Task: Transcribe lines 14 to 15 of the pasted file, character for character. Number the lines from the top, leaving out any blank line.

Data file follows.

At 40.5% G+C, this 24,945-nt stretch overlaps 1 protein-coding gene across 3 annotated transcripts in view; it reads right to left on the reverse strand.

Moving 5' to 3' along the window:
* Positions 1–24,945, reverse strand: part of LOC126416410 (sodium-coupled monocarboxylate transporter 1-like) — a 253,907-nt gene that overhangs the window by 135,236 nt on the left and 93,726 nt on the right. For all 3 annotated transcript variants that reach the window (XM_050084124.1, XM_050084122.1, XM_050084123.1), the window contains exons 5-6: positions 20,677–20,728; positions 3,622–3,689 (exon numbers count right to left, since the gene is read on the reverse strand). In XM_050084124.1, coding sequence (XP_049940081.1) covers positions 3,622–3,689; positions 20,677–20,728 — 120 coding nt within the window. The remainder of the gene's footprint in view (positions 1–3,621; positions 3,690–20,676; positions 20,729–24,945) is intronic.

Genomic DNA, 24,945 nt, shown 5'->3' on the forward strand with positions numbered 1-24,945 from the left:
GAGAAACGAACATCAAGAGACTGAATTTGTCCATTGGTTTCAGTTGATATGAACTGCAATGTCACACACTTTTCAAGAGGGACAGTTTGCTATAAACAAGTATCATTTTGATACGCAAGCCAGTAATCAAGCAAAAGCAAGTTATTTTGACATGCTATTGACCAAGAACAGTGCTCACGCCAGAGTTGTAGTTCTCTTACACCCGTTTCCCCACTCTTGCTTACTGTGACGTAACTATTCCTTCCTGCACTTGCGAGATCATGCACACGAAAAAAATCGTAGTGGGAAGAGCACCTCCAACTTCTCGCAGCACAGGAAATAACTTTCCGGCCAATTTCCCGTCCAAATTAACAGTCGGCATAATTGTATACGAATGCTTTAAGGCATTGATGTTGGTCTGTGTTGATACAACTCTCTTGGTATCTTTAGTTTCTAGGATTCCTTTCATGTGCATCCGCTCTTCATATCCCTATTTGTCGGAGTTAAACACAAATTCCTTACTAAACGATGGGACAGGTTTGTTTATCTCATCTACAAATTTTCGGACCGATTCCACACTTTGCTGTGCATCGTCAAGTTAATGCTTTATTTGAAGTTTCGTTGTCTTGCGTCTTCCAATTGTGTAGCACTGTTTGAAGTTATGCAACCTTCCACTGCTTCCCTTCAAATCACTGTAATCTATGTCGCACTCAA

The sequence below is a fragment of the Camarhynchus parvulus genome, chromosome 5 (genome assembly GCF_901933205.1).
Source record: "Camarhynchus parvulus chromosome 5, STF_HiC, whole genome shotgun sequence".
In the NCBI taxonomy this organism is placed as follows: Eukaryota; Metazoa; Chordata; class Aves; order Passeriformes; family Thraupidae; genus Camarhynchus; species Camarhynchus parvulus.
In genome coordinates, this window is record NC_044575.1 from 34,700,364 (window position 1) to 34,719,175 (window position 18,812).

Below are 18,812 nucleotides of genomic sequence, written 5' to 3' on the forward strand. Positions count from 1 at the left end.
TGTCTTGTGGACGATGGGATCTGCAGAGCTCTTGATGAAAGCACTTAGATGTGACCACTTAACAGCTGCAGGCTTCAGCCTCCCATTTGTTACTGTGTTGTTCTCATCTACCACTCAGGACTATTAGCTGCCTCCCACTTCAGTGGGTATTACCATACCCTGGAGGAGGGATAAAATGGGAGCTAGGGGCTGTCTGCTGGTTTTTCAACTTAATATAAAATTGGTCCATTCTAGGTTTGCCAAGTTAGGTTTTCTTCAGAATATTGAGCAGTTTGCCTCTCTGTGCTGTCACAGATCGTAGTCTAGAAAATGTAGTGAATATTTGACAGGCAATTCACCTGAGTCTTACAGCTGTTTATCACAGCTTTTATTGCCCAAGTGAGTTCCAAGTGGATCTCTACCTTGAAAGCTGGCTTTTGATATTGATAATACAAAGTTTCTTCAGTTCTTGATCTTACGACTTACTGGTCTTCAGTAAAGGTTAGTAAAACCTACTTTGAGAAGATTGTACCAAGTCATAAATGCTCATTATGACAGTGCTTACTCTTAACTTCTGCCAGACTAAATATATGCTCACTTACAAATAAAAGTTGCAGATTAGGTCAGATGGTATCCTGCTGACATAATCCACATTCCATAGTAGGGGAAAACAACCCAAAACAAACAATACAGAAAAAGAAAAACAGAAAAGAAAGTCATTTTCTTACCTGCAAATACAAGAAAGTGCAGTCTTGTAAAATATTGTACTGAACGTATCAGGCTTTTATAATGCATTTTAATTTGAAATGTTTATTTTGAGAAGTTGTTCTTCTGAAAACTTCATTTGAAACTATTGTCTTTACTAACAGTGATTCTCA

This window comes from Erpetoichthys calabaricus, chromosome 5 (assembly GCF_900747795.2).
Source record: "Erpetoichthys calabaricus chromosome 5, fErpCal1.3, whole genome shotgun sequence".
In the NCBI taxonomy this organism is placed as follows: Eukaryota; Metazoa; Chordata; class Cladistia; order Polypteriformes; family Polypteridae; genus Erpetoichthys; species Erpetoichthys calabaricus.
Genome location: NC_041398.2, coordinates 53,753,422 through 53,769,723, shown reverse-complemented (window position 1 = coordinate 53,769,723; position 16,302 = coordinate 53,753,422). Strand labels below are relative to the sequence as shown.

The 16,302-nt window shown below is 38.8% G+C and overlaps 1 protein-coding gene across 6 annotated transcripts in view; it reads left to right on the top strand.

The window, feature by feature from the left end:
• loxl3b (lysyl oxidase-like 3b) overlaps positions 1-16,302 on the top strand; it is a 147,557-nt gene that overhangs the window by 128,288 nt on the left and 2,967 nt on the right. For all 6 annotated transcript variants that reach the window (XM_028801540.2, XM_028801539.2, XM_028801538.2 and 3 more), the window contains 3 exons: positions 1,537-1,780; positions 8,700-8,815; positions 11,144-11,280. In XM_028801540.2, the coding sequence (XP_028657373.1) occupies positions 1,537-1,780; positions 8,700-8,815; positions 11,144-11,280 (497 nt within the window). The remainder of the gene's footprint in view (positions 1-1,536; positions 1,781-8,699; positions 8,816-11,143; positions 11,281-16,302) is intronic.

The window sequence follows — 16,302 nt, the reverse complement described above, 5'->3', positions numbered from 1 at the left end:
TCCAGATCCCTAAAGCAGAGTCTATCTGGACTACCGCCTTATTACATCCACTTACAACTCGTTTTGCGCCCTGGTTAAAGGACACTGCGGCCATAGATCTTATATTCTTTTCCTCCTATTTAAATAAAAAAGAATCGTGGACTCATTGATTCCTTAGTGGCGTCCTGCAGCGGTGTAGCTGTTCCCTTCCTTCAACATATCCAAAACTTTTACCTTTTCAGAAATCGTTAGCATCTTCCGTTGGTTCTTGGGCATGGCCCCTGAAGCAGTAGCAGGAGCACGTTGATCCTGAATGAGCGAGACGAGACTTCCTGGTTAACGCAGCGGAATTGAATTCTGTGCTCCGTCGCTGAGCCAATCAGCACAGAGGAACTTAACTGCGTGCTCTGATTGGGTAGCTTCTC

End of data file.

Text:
In the NCBI taxonomy this organism is placed as follows: Eukaryota; Metazoa; Chordata; class Cladistia; order Polypteriformes; family Polypteridae; genus Erpetoichthys; species Erpetoichthys calabaricus.
Genome location: NC_041398.2, coordinates 53,753,422 through 53,769,723, shown reverse-complemented (window position 1 = coordinate 53,769,723; position 16,302 = coordinate 53,753,422). Strand labels below are relative to the sequence as shown.